A Risk assessment of
Sphagneticola trilobata (Wedelia trilobata) for Australia was prepared by Pacific Island Ecosystems at Risk
(PIER) using the Australian risk assessment system (Pheloung, 1995). The result is a score
of 6 and a recommendation of: reject the plant for import (Australia) or species likely to
be a pest (Pacific).
Physical: The Land for Wildlife program south-east Queensland, recommends 'scarifying' for small patches of soil dominated by weeds like wedelia - the top few centimetres of soil are removed using a suitable tool such as a fire hoe. The aim is to remove soil-stored seed. Do not leave disturbed area open for reintroduction of weeds. Mowing or slashing of wedelia infested areas should be avoided as this may cut the plants into smaller pieces that can develop into new plants, and increases the risk of spreading to new areas, (Liebregts, 2001).
Chemical: Langeland and Stocker (2000), suggest treating small patches with 2% Roundup; and large, dense populations by broadcast-spraying 5% Roundup (with follow-up treatments as needed). Or 1/4-1.0% Garlon 4 in water.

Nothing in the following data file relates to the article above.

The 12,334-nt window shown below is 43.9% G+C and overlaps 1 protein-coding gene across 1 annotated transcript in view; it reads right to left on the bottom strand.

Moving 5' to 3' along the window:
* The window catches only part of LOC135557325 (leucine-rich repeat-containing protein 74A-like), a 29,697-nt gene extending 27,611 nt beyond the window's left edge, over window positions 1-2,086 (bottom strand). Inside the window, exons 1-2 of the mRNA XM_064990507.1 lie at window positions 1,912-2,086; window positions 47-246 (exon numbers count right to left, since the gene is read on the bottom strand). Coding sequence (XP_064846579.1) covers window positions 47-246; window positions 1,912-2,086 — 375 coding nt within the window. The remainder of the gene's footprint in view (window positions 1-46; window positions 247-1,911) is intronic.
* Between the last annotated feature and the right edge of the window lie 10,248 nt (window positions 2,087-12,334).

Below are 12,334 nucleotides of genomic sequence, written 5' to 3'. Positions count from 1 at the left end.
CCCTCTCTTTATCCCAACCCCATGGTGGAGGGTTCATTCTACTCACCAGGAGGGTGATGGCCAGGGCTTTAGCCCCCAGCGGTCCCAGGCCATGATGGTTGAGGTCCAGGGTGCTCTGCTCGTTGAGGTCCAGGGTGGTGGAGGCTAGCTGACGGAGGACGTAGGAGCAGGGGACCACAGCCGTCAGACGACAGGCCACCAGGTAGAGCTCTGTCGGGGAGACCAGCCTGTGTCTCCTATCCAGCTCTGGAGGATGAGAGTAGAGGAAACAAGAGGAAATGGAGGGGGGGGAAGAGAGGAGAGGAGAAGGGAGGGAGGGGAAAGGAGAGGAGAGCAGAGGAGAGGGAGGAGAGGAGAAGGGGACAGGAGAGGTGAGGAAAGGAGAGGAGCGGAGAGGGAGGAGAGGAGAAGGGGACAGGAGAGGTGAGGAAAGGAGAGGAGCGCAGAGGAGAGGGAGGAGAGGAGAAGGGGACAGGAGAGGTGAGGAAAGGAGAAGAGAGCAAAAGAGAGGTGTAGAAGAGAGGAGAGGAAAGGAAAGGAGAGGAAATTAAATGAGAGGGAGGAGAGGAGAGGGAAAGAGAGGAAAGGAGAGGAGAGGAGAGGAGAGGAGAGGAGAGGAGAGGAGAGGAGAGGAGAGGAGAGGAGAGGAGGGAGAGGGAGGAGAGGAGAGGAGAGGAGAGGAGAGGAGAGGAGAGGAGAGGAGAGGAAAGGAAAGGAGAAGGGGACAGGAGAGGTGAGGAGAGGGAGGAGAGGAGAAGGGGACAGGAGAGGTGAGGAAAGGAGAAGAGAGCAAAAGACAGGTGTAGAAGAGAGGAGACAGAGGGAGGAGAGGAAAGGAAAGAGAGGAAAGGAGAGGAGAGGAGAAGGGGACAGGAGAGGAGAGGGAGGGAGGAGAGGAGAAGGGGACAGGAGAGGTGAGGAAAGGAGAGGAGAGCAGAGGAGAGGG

Although it seems to prefer and do best in sunny sites, it survives very well in shady sites also. It grows well on almost all soil types, including bare limestone and nutrient poor sandy beaches and swampy or waterlogged soils. It is tolerant to inundation and high levels of salinity (Liebregts, 2001).
Usually vegetatively. Stems form new plants where they touch the ground and pieces readily take root. Plants usually develop few fertile seeds. Commonly spread by dumping of garden waste, (PIER, 2003).
This species has been nominated as among 100 of the "World's Worst" invaders
Compiled by: IUCN SSC Invasive Species Specialist Group
Updates with support from the Overseas Territories Environmental Programme (OTEP) project XOT603, a joint project with the Cayman Islands Government - Department of Environment
Last Modified: Monday, 4 October 2010